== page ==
A complete list of nitrogen oxides would include…
- Nitric oxide, aka nitrogen monoxide (NO), nitrogen(II) oxide
- Nitrogen dioxide (NO2), nitrogen(IV) oxide
- Nitrous oxide (N2O), nitrogen(−I,III) oxide
- Nitrosylazide (N4O), nitrogen(−I,0,I,II) oxide
- Oxatetrazole (N4O)
- Dinitrogen trioxide (N2O3), nitrogen(II,IV) oxide
- Dinitrogen tetroxide (N2O4), nitrogen(IV) oxide
- Dinitrogen pentoxide (N2O5), nitrogen(V) oxide
- Trinitramide (N(NO2)3 or N4O6), nitrogen(0,IV) oxides
Of primary interest in atmospheric science and environmental and occupational health are nitric oxide, nitrogen dioxide, and dinitrogen tetroxide. The term “NOx” refers to some combination of NO and NO2.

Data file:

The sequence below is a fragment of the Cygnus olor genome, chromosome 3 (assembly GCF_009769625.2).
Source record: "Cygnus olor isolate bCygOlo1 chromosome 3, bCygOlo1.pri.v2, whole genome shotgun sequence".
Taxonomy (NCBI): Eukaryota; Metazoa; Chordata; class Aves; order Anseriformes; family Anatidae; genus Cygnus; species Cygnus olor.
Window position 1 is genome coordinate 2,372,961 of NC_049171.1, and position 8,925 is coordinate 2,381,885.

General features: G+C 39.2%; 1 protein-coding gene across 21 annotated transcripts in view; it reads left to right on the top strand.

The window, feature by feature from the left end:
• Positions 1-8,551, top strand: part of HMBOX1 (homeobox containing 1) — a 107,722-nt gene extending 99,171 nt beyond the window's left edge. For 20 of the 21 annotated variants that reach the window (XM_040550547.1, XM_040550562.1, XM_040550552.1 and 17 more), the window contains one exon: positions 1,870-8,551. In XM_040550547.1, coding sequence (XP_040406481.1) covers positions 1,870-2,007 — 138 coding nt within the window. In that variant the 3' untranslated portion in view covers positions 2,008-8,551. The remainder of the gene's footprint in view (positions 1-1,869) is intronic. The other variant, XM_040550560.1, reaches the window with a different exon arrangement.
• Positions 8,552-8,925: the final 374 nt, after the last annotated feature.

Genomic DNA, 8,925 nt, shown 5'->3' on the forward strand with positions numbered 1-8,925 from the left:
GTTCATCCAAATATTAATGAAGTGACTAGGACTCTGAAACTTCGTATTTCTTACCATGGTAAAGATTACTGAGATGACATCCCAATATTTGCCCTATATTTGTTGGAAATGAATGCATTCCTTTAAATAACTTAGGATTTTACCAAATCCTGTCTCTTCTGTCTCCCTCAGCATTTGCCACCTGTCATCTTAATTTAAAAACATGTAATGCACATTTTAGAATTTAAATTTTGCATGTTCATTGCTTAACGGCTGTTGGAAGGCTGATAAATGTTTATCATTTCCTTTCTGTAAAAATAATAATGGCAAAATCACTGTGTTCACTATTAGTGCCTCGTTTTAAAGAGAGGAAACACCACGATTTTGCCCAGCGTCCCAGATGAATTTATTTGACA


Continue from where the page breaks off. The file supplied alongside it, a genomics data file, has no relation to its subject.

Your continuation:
NOx is generally produced by a combustion process. At the point of emission, the composition of NOx is 90-95 percent NO, with higher temperature favoring the production of NO.
After a few hours in the atmosphere and in the presence of ozone, the NO is converted to NO2. This reaction can occur over a couple of seconds to a few hours.
NO + O3 → NO2 + O2
Under certain circumstances, that reaction can be reversed. NO2 is considered to be the more toxic of the two compounds, and is usually the one measured in ambient air studies.